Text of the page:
Archive for the ‘Commentary’ Category

Google interviews

From an interesting blog post about the level of depth during a Google technical interview:

They also sent me an email with advice. It can be summed up as “You should know everything. If it’s to do with computers, you should know it. Here are 5 books and 4 fancy algorithms you should read. You must also be intimately familiar with all these basic-ish algorithms. This is your two week notice. Good luck. Oh and take a look at these videos too!”

I have a few friends who work at Google, and they are all top-notch engineers and thinkers, so it’s not a coincidence. Any good organization has a technical screening process that covers more than just the basics, and it looks like Google is no exception. In fact, the above note makes it seem like they go out of their way to ensure the candidate comes prepared to show their best, something that not all companies do. In this case, the important thing to note is that Google is more interested in smart software engineers than simply web developers.

Edit: For whatever reason, the linked blog is down. However, the cached version of the blog can be found here (cached by Google… so meta).

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Free Range VHDL

Free Range VHDL, by Brian Mealy and Fabrizio Tappero, is the latest in a long line of books written about VHDL. What makes this a unique offering is its simplicity as an introductory text, and the fact that it is absolutely free. The book is offered under the Creative Commons Attribution-ShareAlike Unported License, and can be downloaded in PDF and LaTeX format from the Free Range Factory website.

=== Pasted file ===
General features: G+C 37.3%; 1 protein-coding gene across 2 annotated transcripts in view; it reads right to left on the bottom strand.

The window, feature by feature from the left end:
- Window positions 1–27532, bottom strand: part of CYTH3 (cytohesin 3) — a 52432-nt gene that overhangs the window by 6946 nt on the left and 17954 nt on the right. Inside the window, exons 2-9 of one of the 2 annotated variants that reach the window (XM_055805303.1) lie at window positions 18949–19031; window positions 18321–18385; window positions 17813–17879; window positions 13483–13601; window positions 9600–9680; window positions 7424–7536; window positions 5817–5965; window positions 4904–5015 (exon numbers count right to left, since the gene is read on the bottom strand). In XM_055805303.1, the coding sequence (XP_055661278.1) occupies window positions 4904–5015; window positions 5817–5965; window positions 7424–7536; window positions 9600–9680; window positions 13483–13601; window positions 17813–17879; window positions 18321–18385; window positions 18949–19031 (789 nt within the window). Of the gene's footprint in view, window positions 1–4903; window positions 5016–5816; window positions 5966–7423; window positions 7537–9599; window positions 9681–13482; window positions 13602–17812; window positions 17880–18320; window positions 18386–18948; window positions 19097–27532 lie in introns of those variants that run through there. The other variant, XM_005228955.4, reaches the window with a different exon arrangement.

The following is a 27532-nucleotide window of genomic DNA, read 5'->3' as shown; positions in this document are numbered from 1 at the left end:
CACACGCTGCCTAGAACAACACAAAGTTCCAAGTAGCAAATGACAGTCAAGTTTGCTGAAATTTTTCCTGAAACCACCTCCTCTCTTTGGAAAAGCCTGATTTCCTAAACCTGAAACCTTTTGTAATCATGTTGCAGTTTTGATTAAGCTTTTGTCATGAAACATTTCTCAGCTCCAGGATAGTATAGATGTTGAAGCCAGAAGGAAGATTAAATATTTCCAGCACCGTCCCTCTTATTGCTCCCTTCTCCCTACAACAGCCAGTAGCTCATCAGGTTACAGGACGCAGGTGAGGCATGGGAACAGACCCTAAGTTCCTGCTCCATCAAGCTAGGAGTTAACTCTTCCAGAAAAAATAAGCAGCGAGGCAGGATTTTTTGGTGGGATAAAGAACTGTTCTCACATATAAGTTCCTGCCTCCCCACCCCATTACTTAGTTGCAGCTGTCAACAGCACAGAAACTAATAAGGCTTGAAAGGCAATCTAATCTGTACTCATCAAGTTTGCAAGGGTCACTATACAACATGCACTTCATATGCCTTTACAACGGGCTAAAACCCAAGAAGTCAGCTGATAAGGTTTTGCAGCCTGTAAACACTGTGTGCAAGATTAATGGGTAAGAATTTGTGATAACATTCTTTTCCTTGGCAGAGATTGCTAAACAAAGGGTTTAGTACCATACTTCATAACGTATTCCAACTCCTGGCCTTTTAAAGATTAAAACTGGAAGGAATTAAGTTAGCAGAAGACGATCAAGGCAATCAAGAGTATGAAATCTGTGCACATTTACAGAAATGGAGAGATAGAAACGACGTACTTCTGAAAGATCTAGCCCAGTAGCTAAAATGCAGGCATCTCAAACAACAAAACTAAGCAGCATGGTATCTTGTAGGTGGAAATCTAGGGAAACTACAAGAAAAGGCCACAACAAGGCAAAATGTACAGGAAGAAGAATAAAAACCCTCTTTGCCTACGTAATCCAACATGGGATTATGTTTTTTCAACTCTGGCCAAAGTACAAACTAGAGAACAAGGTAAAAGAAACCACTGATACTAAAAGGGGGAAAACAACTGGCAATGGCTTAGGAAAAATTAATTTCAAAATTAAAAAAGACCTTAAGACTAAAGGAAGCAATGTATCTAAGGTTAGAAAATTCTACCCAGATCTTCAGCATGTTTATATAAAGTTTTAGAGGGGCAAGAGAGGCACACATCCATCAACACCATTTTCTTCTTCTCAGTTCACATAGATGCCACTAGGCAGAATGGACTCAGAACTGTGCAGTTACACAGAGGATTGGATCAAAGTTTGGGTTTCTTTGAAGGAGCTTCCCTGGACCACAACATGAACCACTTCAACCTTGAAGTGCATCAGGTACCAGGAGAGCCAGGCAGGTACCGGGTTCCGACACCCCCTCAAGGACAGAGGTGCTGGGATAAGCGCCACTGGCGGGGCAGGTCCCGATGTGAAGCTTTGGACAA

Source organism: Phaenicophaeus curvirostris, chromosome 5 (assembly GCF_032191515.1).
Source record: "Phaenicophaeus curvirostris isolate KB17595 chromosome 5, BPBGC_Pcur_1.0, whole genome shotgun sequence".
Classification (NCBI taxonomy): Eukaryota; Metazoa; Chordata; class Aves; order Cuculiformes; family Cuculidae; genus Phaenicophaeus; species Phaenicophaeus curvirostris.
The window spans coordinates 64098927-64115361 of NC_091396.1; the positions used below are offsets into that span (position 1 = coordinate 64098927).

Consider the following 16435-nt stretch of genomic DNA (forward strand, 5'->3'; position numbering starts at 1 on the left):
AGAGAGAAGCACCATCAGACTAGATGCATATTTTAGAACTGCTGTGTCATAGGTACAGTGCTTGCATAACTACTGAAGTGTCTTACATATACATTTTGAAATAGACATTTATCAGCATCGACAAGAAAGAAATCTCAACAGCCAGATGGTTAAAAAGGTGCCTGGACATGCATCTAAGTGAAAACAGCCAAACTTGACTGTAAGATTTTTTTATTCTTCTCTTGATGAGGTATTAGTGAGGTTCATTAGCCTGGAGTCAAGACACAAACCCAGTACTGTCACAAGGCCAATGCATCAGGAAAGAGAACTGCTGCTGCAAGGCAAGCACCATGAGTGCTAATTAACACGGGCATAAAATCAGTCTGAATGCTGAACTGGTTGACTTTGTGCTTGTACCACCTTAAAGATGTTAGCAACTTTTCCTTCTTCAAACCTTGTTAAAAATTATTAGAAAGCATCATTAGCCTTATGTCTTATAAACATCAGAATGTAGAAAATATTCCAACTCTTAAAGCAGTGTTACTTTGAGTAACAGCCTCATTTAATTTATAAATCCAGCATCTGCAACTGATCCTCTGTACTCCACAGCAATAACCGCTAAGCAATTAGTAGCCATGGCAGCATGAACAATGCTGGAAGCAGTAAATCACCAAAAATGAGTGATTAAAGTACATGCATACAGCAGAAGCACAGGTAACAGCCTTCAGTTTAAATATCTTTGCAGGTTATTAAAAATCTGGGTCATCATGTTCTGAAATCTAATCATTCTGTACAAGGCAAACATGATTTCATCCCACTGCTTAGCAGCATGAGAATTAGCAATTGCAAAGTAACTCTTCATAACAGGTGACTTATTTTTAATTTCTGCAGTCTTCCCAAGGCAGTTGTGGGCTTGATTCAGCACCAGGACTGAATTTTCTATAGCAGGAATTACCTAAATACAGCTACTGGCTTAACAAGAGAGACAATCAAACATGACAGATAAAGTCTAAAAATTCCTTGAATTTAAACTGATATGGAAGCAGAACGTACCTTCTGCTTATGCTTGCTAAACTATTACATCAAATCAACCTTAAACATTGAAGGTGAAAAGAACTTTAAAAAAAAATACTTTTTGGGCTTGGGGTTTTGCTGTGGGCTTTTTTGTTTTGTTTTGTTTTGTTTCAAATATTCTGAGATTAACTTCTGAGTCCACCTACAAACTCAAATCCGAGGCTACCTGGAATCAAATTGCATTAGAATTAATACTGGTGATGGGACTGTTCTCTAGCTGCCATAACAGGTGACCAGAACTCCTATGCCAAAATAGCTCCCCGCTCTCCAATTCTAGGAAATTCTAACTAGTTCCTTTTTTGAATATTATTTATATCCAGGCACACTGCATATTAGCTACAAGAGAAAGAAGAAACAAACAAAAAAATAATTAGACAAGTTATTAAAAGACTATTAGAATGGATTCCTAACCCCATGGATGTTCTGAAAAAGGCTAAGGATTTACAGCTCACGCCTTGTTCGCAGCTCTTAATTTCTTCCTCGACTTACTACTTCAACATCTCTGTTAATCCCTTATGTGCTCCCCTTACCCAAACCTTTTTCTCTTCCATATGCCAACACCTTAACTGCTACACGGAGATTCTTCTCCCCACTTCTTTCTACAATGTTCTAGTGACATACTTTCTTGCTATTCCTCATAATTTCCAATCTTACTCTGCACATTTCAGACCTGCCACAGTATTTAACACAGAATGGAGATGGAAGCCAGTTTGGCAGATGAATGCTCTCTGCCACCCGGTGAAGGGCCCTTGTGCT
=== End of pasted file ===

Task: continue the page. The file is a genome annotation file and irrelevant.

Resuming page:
The book is far from a complete reference on VHDL, missing coverage of several important topics. These omissions are actually the basis for its strength. As anyone trying to learn a new language can attest, there is a fine line between introducing basic concepts and overloading the reader with unneccesary information. If you want to learn VHDL, this book may not be the final word, but can most certainly serve as the first.

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With the news today about a proposed overhaul of college financial aid that would create a dependence between aid programs and the affordability of an institution, there is a sense that the trend of migrating more collegiate-level education to the online classroom will continue at an accelerated pace.

In order for an educational institution to improve affordability and value for students, they drastically need to either cut costs, improve enrollment using the same resources, or both. Online education has the potential to reach whole new markets around the world, as shown by the recent example of Sebastian Thrun‘s class Introduction to Artificial Intelligence. The Stanford professor allowed anyone to enroll for the class for free and taught the exact same course material and handed out the same homework assignments as the paying students. The response was overwhelming, to the tune of more than 160,000 students world-wide. Some students created an online study group on the aggregation website Reddit. Here is NPR’s story about Thrun’s class on All Things Considered.